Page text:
The Berean Expositor
Volume 40 - Page 109 of 254
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The sentence of wandering for forty years in the wilderness pronounced upon Israel
until all that generation that had come out of Egypt with the exception of Caleb and
Joshua had died, provides another illustration:
"Doubtless ye shall not come into the land, concerning which I sware to make you
dwell therein, save Caleb the son of Jephunneh, and Joshua the son of Nun. But your
little ones, which ye said should be a prey, them will I bring in, and they shall know the
land which YE HAVE DESPISED" (Numb. 14: 30, 31).
Ten of the twelve who went in to spy out the land brought up a SLANDER upon the
land (Numb. 14: 36). While there is no real connection between the words `espied' and
`despised' they look and sound enough alike to suggest a paronomasia. God espied the
land (Ezek. 20: 6) but many of the generation that came out of Egypt despised it. Coming
a little nearer to our times, we find this same word that is translated `despise" used in the
book of Samuel:
"They have not REJECTED thee, but they have REJECTED Me, that I should not
reign over them" (I Sam. 8: 7).
Saul, the people's choice, and the symbol of their rejection of the Lord, is himself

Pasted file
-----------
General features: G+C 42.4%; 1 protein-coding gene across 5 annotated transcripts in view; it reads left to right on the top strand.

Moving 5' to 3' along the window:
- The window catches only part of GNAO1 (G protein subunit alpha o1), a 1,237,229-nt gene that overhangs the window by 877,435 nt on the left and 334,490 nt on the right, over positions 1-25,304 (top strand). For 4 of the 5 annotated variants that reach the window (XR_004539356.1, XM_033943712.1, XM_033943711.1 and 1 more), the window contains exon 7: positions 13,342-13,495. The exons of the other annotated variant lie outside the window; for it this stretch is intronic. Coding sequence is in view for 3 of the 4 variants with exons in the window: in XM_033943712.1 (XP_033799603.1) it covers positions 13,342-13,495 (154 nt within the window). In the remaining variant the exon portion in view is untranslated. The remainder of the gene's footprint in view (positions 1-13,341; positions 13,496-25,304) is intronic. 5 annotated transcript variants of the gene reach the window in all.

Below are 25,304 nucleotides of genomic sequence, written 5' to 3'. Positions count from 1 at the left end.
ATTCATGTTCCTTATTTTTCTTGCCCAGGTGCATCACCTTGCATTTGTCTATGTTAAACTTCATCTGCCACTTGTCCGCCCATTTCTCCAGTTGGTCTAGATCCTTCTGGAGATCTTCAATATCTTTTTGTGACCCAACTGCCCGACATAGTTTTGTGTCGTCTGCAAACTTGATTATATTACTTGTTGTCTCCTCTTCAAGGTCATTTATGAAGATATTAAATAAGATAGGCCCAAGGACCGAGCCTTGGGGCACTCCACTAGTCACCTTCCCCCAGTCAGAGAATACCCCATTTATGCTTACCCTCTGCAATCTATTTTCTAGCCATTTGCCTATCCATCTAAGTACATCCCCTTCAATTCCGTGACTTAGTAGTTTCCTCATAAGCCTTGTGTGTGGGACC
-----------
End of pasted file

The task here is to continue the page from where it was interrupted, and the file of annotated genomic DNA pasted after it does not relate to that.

charged with rejecting the word of the Lord (I Sam. 15: 23-26), is reminded that rebellion
is as the sin of witchcraft, and is himself `rejected' as King (I Sam. 16: 1); `refused' in
verse seven being the same in the original. The depth of this rejection can be estimated
when we read Lam. 3: 45:
"Thou hast made us as the offscouring and refuse in the midst of the people",
and remember that this is often the estimate of the false seed of the true, as the Apostle
indicates, when he said:
"We are made as the filth of the world, and are the offscouring of all things unto this
day" (I Cor. 4: 13).
When the raven was sent out of the Ark, seeing that it could feed on the carcasses that
floated everywhere after the Flood had done its work, as an unclean bird it found what
suited it. The dove however returned, finding no place for the sole of its foot and nothing
congenial to its nature.  So the two seeds give occasional indication of their basic
character by the things that they `despise'. The culmination of this attitude is seen in the
despising and the rejecting of the Saviour Himself (Isa. 53: 3), and it is on those who are
`despisers' that the doom of Acts 13: 41 is pronounced. When Moses in his great
prophetic song saw that some of Israel would not bear the mark of being the children of
God (Deut. 32: 5) but were a perverse and crooked generation, he put his finger on the
root of the evil saying that they `lightly esteemed' the Rock of their salvation. They who
crucify unto themselves afresh the Son of God and put Him to an open shame, like Esau,
the profane person, find no room for repentance, the two passages, Heb. 6: and 12:,
being in true structural correspondence. In direct contrast with this act of despising the
Divine plan and provision is the delight taken in it by the true seed. If Numb. 14: tells
us that the ten spies together with those who agreed with them `despised' the land of